Hair, breast milk and eggs are doubling as ATM machines for some cash-strapped Americans such as April Hare.

Out of work for more than two years and facing eviction from her home, Hare recalled Louisa May Alcott’s 19th-century novel and took to her computer.

“I was just trying to find ways to make money, and I remembered Jo from ‘Little Women,’ and she sold her hair,” the 35-year-old from Atlanta said. “I’ve always had lots of hair, but this is the first time I’ve actually had the idea to sell it because I’m in a really tight jam right now.”

The mother of two posted pictures of her 18-inch auburn mane on, asking at least $1,000 and receiving responses within hours. Hare, who also considered selling her breast milk, joins others exploring unconventional ways to make ends meet as the four-year-old economic expansion struggles to invigorate the labor market and stimulate incomes.

In all but two quarters since the beginning of 2011, “hair,” “eggs,” or “kidney” have been among the top four autofill results for the Google search query, “I want to sell my...,” according to Nicholas Colas, chief market strategist at New York-based ConvergEx Group, which provides brokerage and trading-related services for institutional investors.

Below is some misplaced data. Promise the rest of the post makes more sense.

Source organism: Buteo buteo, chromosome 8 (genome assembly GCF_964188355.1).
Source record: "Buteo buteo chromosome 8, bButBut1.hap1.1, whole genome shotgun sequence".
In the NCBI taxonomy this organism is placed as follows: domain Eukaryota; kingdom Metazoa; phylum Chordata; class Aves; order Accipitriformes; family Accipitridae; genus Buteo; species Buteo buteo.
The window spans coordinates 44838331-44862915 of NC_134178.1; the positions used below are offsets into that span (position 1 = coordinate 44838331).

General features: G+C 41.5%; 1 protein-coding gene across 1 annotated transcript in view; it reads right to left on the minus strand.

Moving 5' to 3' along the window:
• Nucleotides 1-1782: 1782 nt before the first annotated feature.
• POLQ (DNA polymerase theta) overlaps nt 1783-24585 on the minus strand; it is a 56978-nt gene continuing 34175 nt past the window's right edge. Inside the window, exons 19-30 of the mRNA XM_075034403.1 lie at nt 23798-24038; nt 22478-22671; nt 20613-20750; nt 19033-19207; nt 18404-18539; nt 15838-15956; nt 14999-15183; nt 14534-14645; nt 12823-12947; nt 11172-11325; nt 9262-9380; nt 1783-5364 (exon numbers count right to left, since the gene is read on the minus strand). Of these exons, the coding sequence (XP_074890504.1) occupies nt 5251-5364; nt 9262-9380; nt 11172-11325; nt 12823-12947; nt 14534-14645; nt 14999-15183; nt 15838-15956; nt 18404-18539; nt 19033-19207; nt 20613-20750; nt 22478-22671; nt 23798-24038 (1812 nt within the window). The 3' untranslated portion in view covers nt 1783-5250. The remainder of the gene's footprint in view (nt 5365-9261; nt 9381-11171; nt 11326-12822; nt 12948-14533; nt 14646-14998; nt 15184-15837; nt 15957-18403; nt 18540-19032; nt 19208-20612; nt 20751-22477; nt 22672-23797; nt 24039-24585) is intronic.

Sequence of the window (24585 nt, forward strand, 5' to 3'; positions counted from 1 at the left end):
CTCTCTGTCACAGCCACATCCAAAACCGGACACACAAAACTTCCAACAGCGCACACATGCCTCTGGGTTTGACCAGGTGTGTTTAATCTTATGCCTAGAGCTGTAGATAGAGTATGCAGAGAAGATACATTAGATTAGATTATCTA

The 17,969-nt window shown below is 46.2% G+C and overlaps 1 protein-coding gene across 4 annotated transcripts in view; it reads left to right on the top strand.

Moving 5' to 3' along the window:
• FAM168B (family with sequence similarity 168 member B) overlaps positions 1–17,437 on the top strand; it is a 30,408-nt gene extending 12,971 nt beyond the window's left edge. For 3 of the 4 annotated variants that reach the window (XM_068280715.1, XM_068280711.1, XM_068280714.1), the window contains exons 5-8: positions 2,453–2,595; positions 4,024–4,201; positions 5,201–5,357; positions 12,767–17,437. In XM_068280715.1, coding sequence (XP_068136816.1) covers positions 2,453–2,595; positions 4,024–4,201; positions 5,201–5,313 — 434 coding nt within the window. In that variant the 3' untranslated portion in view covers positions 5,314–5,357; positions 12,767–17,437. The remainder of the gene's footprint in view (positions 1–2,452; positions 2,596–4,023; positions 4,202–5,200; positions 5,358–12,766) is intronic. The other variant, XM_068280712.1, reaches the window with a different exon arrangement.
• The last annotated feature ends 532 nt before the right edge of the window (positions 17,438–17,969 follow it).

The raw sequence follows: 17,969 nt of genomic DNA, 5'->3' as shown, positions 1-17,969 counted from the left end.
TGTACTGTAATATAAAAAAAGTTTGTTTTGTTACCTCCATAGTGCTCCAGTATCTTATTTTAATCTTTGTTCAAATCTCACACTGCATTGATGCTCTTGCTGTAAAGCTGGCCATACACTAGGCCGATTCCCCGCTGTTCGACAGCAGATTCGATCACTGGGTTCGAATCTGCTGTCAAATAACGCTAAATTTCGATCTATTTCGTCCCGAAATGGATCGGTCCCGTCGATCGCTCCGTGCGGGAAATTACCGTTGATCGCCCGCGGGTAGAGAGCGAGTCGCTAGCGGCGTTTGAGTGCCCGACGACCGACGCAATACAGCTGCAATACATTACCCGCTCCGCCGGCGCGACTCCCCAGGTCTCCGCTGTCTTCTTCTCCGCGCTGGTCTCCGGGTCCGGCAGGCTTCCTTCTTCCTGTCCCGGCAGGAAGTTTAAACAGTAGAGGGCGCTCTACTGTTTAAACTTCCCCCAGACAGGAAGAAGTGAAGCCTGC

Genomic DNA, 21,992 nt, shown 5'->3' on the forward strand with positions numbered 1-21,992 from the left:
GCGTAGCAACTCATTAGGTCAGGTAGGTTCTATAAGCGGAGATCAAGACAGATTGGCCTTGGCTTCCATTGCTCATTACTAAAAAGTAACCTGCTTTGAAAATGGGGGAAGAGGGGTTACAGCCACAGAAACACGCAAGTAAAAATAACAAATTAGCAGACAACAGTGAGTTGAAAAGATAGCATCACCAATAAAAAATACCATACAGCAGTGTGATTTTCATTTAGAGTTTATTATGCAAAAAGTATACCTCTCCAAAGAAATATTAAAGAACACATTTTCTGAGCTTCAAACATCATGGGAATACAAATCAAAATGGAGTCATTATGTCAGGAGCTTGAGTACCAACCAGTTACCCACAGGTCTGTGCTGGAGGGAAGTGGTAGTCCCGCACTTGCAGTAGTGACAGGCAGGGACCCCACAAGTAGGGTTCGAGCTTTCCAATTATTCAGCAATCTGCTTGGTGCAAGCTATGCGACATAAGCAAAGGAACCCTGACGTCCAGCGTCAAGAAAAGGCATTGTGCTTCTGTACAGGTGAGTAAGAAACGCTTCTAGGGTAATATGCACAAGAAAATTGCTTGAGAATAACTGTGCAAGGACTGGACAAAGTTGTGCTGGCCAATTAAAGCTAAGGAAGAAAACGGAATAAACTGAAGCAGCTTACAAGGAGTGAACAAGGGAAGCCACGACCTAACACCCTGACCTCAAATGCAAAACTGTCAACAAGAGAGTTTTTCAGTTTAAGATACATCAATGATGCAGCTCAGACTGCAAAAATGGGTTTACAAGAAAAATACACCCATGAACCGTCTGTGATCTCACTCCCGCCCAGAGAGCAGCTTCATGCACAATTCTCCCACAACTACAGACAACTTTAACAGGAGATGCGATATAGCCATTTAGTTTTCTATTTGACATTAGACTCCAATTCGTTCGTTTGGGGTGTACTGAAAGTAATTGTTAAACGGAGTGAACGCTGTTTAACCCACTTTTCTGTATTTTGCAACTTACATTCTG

While Americans can legally sell hair, breast milk and eggs, the sale and purchase of a kidney in the U.S. is against the law.

“The fact that people even explore it indicates that there are still a lot of people worried about their financial outlook,” said Colas, who tracks off-the-grid economic indicators. “This is very much unlike every other recovery that we’ve had. It’s going to be a slow-grinding, very frustrating recovery.”

Egg Donors

At Shady Grove Fertility Center, which has offices in Washington, Virginia, Maryland and Pennsylvania, about 13,000 women will apply this year to be an egg donor. That’s roughly a 13 percent increase from 2012, Ali Williams, marketing assistant supervisor at the fertility center, said in a telephone interview.

The clinic’s own survey last year showed that 65 percent of women said there was at least some financial motivation in deciding to donate their eggs. As few as 3 percent become actual donors due to a strict screening process and lengthy time commitment associated with egg donation.